Firstly, could you tell us a little bit about yourself? Where did you grow up?
Well, I just turned 50, so I’ve officially broken through to the other side. It’s not so bad after all. I’ve three kids who are amazing and a hubby who’s a keeper. I grew up in suburban Sydney with nine older siblings so with five big brothers I naturally became the resident bowler. After 21 years of living the dream in Bondi Beach we bought a little shack in Wollongong. It’s been a lovely change, and we’ve enjoyed meeting the locals and discovering quiet beaches.
When did you start work as an illustrator/designer?
Around 2003, after I had completed a Diploma in Costume and Set Design at Enmore Design School I started making and selling wedding dresses, a range of soft furnishings and bags. This ultimately led me to up skill in textile design, as I wanted to create my own fabric for my products. I studied two online courses, The Art and Business of Surface Pattern Design and Lilla Rogers’ Make Art That Sells. My portfolio started to take shape. I became a print a designer for a fashion label and continued developing my personal work.
Tell us about your design style. Have you always had this style or has it evolved/changed over time?
I used to draw with a black Artline and scan into Illustrator. This resulted in a fairly clean folky style with flat planes of colour. My style has naturally grown over the years . I now like to paint instead. I like the natural and lively qualities paint can bring to a design. It allows me to be a little more expressive and gives me more freedom to make a mess. I like to paint Australian flora and fauna and often try to create a sense of place.
Talk us through your creative process.
I look for inspiration in nature, in books and online. I like to spend time researching topics of interest, visiting my local library and reading about people, history and art. I also enjoy researching colour palettes. I might look at a Ken Done painting or photograph colour combinations I spot while I’m out and about. I’m a bit sentimental at heart, so I like to find connections for my designs and I think that’s what drives me. I use pencil first, then paint with gouache then scan and colour in Photoshop. If I start a design early in the morning it usually takes until mid afternoon for things to take shape, more complex designs can take days to complete.
Have you always been involved in this industry? What did you do in another life?
When I finished school I went and studied Visual Arts majoring in photography. That degree set the foundations for what I do today. I went on to teach art in high schools in the western suburbs of Sydney while studying Special Education. It was a baptism of fire. I lived in Japan and taught English, which was fantastic. I worked for a few years as a Special Education teacher in an Islamic school, which I enjoyed so much. After my third child I started a home tutoring business for children struggling with learning.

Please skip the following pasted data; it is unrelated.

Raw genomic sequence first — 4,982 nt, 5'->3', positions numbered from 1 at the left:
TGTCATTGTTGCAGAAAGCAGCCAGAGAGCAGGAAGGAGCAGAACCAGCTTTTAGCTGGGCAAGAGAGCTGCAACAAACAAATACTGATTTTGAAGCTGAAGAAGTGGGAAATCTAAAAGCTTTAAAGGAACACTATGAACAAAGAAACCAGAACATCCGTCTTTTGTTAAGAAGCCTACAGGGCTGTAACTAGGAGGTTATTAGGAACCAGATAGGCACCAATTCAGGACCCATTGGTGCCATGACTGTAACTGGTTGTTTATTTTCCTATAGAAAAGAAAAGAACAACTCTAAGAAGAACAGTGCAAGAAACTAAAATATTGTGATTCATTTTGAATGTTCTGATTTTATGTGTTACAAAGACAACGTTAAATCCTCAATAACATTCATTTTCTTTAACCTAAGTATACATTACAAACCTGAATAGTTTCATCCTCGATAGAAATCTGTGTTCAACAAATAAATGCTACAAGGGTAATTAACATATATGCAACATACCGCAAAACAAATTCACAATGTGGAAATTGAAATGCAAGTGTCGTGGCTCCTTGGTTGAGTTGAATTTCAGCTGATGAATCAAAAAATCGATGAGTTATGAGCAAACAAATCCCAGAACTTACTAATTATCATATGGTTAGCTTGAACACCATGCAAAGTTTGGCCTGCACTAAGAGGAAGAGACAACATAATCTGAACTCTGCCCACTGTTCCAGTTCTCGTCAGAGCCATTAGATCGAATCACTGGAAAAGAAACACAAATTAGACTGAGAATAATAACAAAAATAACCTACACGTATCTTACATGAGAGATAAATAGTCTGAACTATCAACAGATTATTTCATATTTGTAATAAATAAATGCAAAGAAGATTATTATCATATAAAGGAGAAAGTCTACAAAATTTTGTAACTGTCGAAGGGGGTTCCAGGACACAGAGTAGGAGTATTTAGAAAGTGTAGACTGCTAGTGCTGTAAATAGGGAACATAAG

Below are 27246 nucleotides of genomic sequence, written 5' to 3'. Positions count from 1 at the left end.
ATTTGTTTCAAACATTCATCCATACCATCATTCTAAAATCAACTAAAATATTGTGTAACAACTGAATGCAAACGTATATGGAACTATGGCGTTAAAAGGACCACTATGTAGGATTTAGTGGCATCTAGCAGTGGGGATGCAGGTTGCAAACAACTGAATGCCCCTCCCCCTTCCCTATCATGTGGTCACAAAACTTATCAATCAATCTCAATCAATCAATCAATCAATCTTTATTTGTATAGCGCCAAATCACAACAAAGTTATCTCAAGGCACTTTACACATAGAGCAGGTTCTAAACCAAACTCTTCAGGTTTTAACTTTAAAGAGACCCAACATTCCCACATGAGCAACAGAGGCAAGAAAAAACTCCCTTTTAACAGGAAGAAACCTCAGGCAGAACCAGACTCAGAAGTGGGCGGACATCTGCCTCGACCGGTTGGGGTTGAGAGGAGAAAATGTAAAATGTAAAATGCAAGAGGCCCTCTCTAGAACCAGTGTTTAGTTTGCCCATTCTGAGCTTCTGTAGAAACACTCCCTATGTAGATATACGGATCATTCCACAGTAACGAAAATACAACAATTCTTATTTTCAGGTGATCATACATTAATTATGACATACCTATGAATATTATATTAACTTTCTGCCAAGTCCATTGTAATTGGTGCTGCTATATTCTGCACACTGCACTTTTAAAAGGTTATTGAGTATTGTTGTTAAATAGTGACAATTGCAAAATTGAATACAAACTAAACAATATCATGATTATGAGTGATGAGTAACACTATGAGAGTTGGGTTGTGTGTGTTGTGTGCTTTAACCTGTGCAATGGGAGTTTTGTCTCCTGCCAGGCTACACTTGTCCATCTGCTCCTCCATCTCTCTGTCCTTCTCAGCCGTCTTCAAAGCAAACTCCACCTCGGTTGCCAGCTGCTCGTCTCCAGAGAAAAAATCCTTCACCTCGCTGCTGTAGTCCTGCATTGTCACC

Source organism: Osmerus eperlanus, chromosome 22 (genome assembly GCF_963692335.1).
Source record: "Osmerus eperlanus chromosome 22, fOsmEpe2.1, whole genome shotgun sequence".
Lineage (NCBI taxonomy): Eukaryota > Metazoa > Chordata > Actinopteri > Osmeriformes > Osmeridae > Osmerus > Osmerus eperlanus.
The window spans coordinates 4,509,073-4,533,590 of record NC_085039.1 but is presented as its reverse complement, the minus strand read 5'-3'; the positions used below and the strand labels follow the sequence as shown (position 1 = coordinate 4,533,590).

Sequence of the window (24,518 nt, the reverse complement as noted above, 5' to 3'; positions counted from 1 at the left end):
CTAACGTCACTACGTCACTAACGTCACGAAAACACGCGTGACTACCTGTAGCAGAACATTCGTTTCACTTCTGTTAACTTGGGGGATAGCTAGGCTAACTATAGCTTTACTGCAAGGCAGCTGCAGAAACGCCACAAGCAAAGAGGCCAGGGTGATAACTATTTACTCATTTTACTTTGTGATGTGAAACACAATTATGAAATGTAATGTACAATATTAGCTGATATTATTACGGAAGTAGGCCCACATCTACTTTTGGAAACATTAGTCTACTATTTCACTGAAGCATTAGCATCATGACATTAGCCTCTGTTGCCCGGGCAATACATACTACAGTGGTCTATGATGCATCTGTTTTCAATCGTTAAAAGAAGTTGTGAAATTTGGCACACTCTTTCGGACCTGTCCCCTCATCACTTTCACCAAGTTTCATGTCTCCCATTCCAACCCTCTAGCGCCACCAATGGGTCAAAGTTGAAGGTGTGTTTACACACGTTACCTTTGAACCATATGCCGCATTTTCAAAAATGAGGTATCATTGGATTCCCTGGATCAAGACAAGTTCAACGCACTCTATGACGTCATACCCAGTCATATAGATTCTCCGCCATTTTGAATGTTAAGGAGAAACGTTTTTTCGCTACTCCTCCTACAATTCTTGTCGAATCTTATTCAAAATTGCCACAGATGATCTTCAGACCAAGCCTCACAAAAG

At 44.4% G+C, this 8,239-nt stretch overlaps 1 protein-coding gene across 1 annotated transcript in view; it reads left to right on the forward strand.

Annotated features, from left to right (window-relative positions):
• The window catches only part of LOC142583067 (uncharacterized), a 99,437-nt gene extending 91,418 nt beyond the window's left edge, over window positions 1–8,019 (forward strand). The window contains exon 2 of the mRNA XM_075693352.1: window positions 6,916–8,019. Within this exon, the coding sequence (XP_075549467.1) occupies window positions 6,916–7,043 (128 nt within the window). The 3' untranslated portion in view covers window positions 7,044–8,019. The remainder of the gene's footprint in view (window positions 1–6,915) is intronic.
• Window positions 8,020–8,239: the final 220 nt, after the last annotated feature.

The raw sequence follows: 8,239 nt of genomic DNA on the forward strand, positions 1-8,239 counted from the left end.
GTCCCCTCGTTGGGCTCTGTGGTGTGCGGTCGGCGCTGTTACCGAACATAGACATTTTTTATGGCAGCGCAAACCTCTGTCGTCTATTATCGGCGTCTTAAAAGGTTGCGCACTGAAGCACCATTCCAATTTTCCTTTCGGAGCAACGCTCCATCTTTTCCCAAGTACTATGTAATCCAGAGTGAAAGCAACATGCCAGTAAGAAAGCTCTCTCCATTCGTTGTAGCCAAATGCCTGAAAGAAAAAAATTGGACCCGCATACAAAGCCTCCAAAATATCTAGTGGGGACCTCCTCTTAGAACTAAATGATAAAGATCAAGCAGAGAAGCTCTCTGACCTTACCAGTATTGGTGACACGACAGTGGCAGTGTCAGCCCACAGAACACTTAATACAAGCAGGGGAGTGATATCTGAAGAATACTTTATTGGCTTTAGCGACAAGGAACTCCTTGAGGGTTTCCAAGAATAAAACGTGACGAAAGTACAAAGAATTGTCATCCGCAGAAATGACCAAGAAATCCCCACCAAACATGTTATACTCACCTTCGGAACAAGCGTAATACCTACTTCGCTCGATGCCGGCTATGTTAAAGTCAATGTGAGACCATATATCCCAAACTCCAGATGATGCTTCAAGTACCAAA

When and how did you meet Nerida Hansen?
I read an article about Nerida on the Print and Pattern blog about four years ago and built up the courage to email her. I was wanting to show my work to an Australian art agent and she sounded perfect. I was overjoyed when she agreed to get my designs out to the world. Nerida has taken my portfolio to Frankfurt, New York and has secured contracts with Spotlight over the last couple of years. It’s funny to think after all our collaborations I’m yet to meet this tenacious woman.
Talk us through your typical day.
Most of my days are unpredictable, completely disorderly and challenging as I work full time in a special school. Working with these students is brilliant. It does make it a little harder to do my design work on a daily basis, however I’ve organised my days and weeks carefully so that I can design during the evenings and on weekends. Thankfully I have the school holidays to focus solely on design.
Who inspires you and why?
I’m inspired by William Morris for his intricate and symmetrical interpretations of nature. Ken Done and Jenny Key for their incredible use of colour. I love the art of Margaret Preston for her strong composition. David Hockney for his electric landscapes and the Dutch masters for their use of light.
What would be your dream project?
I’ve always thought having a fabric collection with Liberty would be pretty cool.
What is in the pipeline for you?
Nerida and I are in cahoots again so keep your eyes peeled around summer. I also have another fabric collection coming out with Spotlight which is exciting.
What advice would you offer to those that are starting out as designers/illustrators?
There is so much to love about being a designer/illustrator. It’s definitely good for the soul. Find your voice, be true to yourself, and chip away. Don’t be afraid to experiment with different mediums and have fun. Study the great artists,
and just go for it.